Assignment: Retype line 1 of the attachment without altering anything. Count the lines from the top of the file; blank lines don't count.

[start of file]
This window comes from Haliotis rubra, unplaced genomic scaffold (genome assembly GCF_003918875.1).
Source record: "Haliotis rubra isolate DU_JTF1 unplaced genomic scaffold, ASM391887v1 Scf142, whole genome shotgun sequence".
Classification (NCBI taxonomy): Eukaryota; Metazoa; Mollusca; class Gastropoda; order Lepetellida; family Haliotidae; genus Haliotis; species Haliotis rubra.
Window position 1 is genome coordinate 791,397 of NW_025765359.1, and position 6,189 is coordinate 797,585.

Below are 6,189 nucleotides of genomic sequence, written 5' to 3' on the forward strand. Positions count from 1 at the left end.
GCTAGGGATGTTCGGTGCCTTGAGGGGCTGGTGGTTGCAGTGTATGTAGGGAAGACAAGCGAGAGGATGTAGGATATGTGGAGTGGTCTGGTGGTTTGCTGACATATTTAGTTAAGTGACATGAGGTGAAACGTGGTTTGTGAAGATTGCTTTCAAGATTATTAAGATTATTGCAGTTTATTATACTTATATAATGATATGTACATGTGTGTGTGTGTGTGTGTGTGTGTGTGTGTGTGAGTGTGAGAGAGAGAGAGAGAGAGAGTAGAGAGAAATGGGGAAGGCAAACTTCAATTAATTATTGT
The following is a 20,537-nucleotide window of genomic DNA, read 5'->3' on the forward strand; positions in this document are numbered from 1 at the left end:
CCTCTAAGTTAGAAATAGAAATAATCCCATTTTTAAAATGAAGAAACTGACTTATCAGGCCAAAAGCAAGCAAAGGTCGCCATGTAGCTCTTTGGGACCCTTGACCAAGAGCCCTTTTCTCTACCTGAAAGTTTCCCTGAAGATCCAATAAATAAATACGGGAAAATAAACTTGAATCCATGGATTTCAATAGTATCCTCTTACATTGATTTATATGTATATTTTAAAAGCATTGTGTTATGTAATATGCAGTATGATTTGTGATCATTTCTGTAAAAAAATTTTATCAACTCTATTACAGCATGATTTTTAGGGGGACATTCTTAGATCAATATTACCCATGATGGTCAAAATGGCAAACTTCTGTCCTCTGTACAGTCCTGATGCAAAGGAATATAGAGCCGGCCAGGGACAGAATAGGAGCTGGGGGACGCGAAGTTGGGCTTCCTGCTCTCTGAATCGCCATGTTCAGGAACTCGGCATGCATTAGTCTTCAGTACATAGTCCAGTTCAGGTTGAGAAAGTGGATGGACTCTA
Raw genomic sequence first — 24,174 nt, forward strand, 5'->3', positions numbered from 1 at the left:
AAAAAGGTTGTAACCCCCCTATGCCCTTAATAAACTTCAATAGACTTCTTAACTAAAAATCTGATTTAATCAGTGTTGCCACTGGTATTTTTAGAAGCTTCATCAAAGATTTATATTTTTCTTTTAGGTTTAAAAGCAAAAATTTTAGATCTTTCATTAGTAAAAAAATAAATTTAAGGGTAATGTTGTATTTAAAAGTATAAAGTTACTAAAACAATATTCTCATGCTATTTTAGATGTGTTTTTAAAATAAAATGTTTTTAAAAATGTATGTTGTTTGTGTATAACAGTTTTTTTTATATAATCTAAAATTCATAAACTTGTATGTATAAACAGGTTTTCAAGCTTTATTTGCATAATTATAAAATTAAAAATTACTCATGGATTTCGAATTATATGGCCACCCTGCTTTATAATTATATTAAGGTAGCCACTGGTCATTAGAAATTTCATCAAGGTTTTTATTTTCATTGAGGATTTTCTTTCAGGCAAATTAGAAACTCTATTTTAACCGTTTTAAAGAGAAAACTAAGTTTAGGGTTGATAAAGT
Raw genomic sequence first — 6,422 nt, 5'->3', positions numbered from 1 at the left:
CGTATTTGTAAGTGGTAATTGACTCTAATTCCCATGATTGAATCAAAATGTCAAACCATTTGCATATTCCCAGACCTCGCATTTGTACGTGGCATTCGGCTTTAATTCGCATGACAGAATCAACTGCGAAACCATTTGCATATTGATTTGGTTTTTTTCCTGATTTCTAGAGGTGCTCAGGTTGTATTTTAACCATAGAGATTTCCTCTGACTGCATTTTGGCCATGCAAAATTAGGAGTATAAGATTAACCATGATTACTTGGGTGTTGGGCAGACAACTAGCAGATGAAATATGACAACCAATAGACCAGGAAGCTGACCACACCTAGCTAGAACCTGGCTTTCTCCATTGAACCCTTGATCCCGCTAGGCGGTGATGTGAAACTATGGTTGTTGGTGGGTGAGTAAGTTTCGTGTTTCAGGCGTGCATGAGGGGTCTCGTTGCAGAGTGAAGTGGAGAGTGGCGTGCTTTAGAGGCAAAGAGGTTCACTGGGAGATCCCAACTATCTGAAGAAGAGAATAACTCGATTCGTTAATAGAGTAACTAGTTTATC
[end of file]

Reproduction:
This window comes from Haliotis rubra, unplaced genomic scaffold (genome assembly GCF_003918875.1).